Tottenham Hotspur fans have been criticised for their continued use of the word 'Yid' in chants. photo: Matt Britt.

The Y-word: where does society stand?

Regular Saturday afternoons at White Hart Lane usually involve Andre Villas-Boas wildly gesticulating in an immaculate club suit, inevitable 90-minute despair when a fragile 1-0 lead is squandered, and a chorus – thousands strong – of that effervescent chant: ‘Yid army’!

Most Spurs fans sing along without any understanding of the political significance of this chant. To them, it’s as great a part of the club’s history as the 1961 cup double, or David Ginola’s L’Oreal locks. However, that could all be about to change.

Comedian David Baddiel has declared the use of the word ‘Yid’ as a ‘race-hate’ term. He has criticised Spurs fans for propagating a traditionally derogatory insult used against Jewish people, and believes the ‘Y’ word should be seen as synonymous with the ‘N’ word. He’s stated that ‘it’s doubtful that more than 5% of those in the ground at home games are actual Jews’, hence rejecting claims that Jewish Spurs fans have ‘reappropriated’ the term.

Quite how he arrived at this 5% figure is unclear. I find it doubtful he surveyed all 36,230 fans at the Lane, if only because they would have all been too busy singing insulting songs about Arsene Wenger and bemoaning Kyle Walker’s technical ability at right-back to really care.

Those fans who do turn their attention to the matter predictably have problems with his argument. Many have pointed towards the fact that Baddiel seems to ignore the issue of context: Tottenham supporters claim that the word is never used in an insulting fashion, rather it is a word symbolizing union, essentially a call-to-arms.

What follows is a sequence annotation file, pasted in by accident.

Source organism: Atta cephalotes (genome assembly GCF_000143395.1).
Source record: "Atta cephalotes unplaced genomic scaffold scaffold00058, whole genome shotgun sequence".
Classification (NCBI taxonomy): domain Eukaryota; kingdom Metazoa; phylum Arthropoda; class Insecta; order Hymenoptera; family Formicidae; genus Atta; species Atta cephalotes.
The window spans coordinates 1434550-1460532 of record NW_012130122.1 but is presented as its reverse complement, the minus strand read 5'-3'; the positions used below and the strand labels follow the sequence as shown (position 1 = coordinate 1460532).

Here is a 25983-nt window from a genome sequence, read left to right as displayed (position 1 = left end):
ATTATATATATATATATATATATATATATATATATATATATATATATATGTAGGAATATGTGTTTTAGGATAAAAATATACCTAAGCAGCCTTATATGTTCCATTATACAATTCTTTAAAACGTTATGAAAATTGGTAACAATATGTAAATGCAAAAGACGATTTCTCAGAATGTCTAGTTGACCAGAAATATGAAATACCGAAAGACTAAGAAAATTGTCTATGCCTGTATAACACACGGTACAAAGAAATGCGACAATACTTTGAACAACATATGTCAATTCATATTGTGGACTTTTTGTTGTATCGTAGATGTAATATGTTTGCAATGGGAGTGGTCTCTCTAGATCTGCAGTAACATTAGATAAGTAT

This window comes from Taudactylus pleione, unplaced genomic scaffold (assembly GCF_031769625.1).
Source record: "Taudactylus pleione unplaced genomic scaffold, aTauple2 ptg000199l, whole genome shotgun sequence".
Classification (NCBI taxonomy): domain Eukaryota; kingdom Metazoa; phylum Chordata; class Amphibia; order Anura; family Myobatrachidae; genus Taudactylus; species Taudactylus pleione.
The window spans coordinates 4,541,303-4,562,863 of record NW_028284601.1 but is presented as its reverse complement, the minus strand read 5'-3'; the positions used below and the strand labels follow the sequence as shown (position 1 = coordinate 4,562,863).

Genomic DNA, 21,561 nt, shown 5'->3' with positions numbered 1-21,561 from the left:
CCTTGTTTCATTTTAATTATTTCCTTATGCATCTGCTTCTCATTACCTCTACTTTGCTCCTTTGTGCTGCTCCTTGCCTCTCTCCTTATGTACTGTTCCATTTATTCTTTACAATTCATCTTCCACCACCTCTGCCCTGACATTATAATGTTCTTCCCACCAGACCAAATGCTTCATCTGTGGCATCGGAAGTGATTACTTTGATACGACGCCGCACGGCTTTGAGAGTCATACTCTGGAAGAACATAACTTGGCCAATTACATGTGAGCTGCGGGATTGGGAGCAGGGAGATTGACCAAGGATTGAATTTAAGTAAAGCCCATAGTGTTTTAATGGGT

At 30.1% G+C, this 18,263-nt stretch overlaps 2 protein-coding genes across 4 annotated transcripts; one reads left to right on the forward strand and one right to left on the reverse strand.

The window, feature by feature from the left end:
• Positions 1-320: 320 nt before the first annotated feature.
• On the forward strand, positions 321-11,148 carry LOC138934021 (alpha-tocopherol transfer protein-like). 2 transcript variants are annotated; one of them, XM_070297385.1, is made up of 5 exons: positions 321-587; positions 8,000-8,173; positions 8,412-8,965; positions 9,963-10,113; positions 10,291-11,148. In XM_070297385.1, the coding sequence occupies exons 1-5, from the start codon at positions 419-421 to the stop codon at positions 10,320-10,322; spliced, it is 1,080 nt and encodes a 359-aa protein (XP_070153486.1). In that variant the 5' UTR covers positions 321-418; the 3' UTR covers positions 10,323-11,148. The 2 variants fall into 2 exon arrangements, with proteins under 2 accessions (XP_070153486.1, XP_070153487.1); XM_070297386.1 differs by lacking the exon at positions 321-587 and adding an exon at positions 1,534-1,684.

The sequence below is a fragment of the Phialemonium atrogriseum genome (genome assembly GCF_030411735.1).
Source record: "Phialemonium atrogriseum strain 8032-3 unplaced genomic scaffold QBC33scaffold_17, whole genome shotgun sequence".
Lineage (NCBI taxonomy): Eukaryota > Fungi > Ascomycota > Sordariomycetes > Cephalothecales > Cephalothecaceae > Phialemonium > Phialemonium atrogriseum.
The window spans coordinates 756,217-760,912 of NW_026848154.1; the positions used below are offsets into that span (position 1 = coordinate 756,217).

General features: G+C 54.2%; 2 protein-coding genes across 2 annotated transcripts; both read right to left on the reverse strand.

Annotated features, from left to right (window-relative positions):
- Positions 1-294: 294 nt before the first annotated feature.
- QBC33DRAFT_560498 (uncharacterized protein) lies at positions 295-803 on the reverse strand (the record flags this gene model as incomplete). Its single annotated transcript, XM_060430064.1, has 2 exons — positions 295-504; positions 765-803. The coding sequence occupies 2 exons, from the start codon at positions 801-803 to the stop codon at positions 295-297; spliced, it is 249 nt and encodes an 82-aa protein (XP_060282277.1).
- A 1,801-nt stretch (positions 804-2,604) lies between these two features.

I know that, upon my next trip to the Lane, when I stand amongst 30,000 fans screaming out that chant, I will join in with them

Support for their cause came in the unlikely shape of David Cameron, who asked people to think of the ‘mens rea’ of the topic, before elaborating on the wider contextual issue at hand. No, I don’t really know what ‘mens rea’ means either. So I decided to hunt around campus for a football fan to quiz on the topic. And it seemed that, perhaps for the first time ever, a student was willing to agree with Cameron. Maths undergraduate Elliott Bewley told me that ‘for most Tottenham supporters, it’s just a way of identifying with the club’, before adding ‘I reckon that there are lots of people who, if you asked them what Yid meant, they would reply with ‘Tottenham supporter’.

Elliott obviously spoke from a football perspective. I had a chat with Savannah Hersov, of Warwick’s Jewish-Israeli society, to hear a more political angle, removed from the melodrama of the terraces. ‘I personally think that the chanting should be stopped but I don’t think that realistically a ban can easily be enforced’, she told me. ‘Using racial slurs, regardless of intention, is unnecessary and instead Spurs fans should find a new chant that embraces their fanbase and team in the 21st century’.

These widely varying opinions, both on campus and beyond, demonstrate the delicacy of the issue. Now for the catch: I’m a Spurs fan, and have joined in with those particular chants since my first match at the age of seven. Alas; standing back and considering the debate in its wider historical context has made me adjust my opinions.

Spurs fans undoubtedly, in my mind, reappropriated the word ‘Yid’, in order to deflect anti-semitic use. This should be praised. But when members of the same community that we once defended now object our usage of the term, isn’t it time to stop?

But I know that, upon my next trip to the Lane, when I stand amongst 30,000 fans screaming out that chant, I will join in with them. Perhaps it’s there that the problem lies.


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